15. The importance of the setting, for me, depends on the book. But I think that it is really important. The setting helps visualizing the story. Sometimes it feels like the setting isn't important but when there is some importance if the setting is boring, the book isn't as good.

  16. LOVE the book trailer!! and setting is really important– I've fallen in love with gorgeous descriptions and the "feel" of the world which Meyer created in CINDER as I'm sure she does in SCARLET as well 😀

    Thanks for the amazing giveaway!

  17. The setting is really important to me. If it's not well described or well written, then I lose interest in the book. Love the trailer, and thanks for the giveaway!

  18. I love the trailer. Getting really setting is great but it's not necessarily a deal breaker. It's just that some types of books like dystopian and fantasy need the great setting work because it's a whole new world.* In those books, setting can totally make or break.

    (*Totally started singing the Aladdin song after I wrote that.)

  19. I love a good setting especially one that is brand new to me and so creative and Marissa Meyer created a wonderful world…. It's probably the biggest reason I love reading and rereading the Harry Potter Books.

  20. Oh, man that's so interesting! How awesome is that that she ended up with an actual French person to back her shizz up so no one can say she didn't know what she was talking about?

    I can't wait to see what the world-building is like in Scarlet. In fact, this just adds to the endless reasons why I need this darn book NOW.

  21. Wren B.

    I am more for the character rather then the setting. I have to love the character I don't need to love the setting.

  22. I love a setting that adds to the story rather than overpowers the story. It can be as big as the whole planet and outspace or as small as a single room. However, I do love places that I can look up online and learn more about!

  23. Laura R.

    Atmosphere is so important. It really looks like this will be perfect. It won't be overbearing, just enough to feel like you're there!

  24. Trailer= AWESOME!

    Setting is not as important to me. I am more about falling for the characters and their backgrounds. If the book does not have relatable characters, I tend to stray from the story. With that being said, I LOVE THE LUNAR CHRONICLES!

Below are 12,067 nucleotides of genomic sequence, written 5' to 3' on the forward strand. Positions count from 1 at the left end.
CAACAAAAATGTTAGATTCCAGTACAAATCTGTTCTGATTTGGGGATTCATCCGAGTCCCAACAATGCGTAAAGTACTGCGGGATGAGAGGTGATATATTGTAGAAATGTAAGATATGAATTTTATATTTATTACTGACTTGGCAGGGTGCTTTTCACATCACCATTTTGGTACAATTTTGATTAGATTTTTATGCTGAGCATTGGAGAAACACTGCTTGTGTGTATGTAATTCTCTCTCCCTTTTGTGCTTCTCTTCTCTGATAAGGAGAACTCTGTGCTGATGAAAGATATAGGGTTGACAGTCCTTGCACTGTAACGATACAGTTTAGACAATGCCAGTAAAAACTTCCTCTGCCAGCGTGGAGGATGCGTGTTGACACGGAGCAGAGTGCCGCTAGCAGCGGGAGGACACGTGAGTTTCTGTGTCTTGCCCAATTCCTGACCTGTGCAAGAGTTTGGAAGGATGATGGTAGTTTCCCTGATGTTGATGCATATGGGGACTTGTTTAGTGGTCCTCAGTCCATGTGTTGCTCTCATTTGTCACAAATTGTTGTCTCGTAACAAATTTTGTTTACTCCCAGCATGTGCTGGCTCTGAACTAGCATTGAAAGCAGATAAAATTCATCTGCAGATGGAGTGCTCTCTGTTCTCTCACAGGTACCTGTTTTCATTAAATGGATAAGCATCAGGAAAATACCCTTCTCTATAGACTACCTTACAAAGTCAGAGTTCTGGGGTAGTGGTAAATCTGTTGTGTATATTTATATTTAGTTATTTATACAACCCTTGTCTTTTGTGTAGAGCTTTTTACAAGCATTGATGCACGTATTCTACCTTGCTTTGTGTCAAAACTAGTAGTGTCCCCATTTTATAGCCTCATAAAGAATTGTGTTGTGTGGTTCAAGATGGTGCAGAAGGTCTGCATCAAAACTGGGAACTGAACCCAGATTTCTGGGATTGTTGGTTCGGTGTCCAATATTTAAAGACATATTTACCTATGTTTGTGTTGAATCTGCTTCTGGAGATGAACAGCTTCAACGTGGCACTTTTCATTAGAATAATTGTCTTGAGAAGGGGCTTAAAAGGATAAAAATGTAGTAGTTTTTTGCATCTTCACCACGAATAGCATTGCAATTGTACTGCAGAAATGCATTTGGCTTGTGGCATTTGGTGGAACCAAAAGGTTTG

25. Setting is important to me in certain situations where it's relevant. If the book is mostly about people and their emotions, then not so much. But in a fantasy where the setting is created in the author's mind, I love it when they can make me see it in my mind.

  26. Setting is SO vital to any good book! Shadow and Bone by Leigh Bardugo, which I read last year, was an amazing example of beautiful attention to detail when it comes to setting. I really felt like I was pulled right into the world of that story.

  27. The setting is very important, as books draw you into the world of the characters. If the setting isn't right, it draws away from the book. If the facts about that place aren't right, it drives me nuts and distracts me.

  28. Setting and plot have always been the most important aspects of the story, for me. Although, I'm generally referring to the overall setting (advanced technological society, Europe) instead of the smaller aspects. Rieux wasn't the most important part of Scarlet's setting for me because I'm generally not the best at picturing what the other intends. My mind just threw together this small town with a few shop a muddy streets. I know, I have no idea why either 😛

  29. I care about setting only because I have traveled across North America, Central America, and Europe, and reading about places reminds me of my travels. I have been so Southern France, so this setting just makes me think of the train rides along the coast of France.

  30. I love the post! And the setting is France! 🙂 Oh the city of love <3
    There is something overrated yet intriguing in choices of settings, and of course, France is one of the place which is very compelling to have as a setting. And not only do the people have an idea about the place, with the book, a person discovers more about the place. Which is not really seen if your just strolling or a tourist. Sometimes a locals' eyes are much more eye-opening and when someone indulges to one place there are a lot to discover. Like a photographer's eye in taking pictures, for him/her there is something beyond the naked eye. And for a writer to choose a setting, characters and plot that will all relate and create a beautiful novel, setting is important to note and we can see from that writers' eye what she wants us to see and imagine 🙂

  31. I still haven't read Cinder (I know) but I'm super excited about Scarlet if you think it tops the first book. I imagine that means there is SO MUCH GOODNESS coming my way + I have lots to look forward to. Now, I just need to read Cinder…

  32. I've been wanting to read this book ever since I finished Cinder, and it didn't disappoint! Scarlet's and Cinder's stories blend so well with each other. Looking back, there are little bits of Cinder that hint at things to come in Scarlet. And everything puzzles together so perfectly, I loved it.